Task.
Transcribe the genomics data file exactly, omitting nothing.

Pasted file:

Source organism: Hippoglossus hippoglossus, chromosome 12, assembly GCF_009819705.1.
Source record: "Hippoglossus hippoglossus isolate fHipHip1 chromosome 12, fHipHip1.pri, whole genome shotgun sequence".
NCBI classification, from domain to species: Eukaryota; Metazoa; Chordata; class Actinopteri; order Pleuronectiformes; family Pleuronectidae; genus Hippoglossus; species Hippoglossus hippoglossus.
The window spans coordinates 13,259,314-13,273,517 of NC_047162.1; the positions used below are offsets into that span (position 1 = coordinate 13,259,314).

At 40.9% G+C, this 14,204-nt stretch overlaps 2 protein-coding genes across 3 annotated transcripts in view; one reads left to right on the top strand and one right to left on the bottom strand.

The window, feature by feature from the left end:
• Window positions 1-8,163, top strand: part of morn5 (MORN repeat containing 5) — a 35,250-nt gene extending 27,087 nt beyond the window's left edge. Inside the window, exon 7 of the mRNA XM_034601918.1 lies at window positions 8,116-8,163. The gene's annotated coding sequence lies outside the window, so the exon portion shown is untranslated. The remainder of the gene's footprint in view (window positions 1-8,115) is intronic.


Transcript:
Source organism: Hippoglossus hippoglossus, chromosome 12, assembly GCF_009819705.1.
Source record: "Hippoglossus hippoglossus isolate fHipHip1 chromosome 12, fHipHip1.pri, whole genome shotgun sequence".
NCBI classification, from domain to species: Eukaryota; Metazoa; Chordata; class Actinopteri; order Pleuronectiformes; family Pleuronectidae; genus Hippoglossus; species Hippoglossus hippoglossus.
The window spans coordinates 13,259,314-13,273,517 of NC_047162.1; the positions used below are offsets into that span (position 1 = coordinate 13,259,314).

At 40.9% G+C, this 14,204-nt stretch overlaps 2 protein-coding genes across 3 annotated transcripts in view; one reads left to right on the top strand and one right to left on the bottom strand.

The window, feature by feature from the left end:
• Window positions 1-8,163, top strand: part of morn5 (MORN repeat containing 5) — a 35,250-nt gene extending 27,087 nt beyond the window's left edge. Inside the window, exon 7 of the mRNA XM_034601918.1 lies at window positions 8,116-8,163. The gene's annotated coding sequence lies outside the window, so the exon portion shown is untranslated. The remainder of the gene's footprint in view (window positions 1-8,115) is intronic.